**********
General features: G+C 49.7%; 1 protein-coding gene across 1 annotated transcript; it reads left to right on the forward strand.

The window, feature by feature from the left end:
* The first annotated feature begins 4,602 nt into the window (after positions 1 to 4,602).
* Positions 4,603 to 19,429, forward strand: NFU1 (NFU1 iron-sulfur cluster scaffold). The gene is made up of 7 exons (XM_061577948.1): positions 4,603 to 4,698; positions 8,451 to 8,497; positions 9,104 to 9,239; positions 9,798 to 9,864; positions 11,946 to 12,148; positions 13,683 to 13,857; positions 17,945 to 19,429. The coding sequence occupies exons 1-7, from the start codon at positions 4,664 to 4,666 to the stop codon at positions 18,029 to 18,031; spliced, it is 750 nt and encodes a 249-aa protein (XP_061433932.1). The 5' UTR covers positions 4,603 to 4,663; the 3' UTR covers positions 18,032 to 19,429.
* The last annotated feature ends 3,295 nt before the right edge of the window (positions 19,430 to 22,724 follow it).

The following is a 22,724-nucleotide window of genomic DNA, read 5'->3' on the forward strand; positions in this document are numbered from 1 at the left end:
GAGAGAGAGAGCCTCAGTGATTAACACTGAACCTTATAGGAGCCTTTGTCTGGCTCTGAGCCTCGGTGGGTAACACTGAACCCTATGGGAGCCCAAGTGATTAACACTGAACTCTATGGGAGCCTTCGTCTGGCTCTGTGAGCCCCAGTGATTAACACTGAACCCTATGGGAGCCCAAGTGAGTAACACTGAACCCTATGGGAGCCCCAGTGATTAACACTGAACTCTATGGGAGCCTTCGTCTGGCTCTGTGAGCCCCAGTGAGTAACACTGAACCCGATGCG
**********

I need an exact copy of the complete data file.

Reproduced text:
General features: G+C 49.7%; 1 protein-coding gene across 1 annotated transcript; it reads left to right on the forward strand.

The window, feature by feature from the left end:
* The first annotated feature begins 4,602 nt into the window (after positions 1 to 4,602).
* Positions 4,603 to 19,429, forward strand: NFU1 (NFU1 iron-sulfur cluster scaffold). The gene is made up of 7 exons (XM_061577948.1): positions 4,603 to 4,698; positions 8,451 to 8,497; positions 9,104 to 9,239; positions 9,798 to 9,864; positions 11,946 to 12,148; positions 13,683 to 13,857; positions 17,945 to 19,429. The coding sequence occupies exons 1-7, from the start codon at positions 4,664 to 4,666 to the stop codon at positions 18,029 to 18,031; spliced, it is 750 nt and encodes a 249-aa protein (XP_061433932.1). The 5' UTR covers positions 4,603 to 4,663; the 3' UTR covers positions 18,032 to 19,429.
* The last annotated feature ends 3,295 nt before the right edge of the window (positions 19,430 to 22,724 follow it).

The following is a 22,724-nucleotide window of genomic DNA, read 5'->3' on the forward strand; positions in this document are numbered from 1 at the left end:
GAGAGAGAGAGCCTCAGTGATTAACACTGAACCTTATAGGAGCCTTTGTCTGGCTCTGAGCCTCGGTGGGTAACACTGAACCCTATGGGAGCCCAAGTGATTAACACTGAACTCTATGGGAGCCTTCGTCTGGCTCTGTGAGCCCCAGTGATTAACACTGAACCCTATGGGAGCCCAAGTGAGTAACACTGAACCCTATGGGAGCCCCAGTGATTAACACTGAACTCTATGGGAGCCTTCGTCTGGCTCTGTGAGCCCCAGTGAGTAACACTGAACCCGATGCG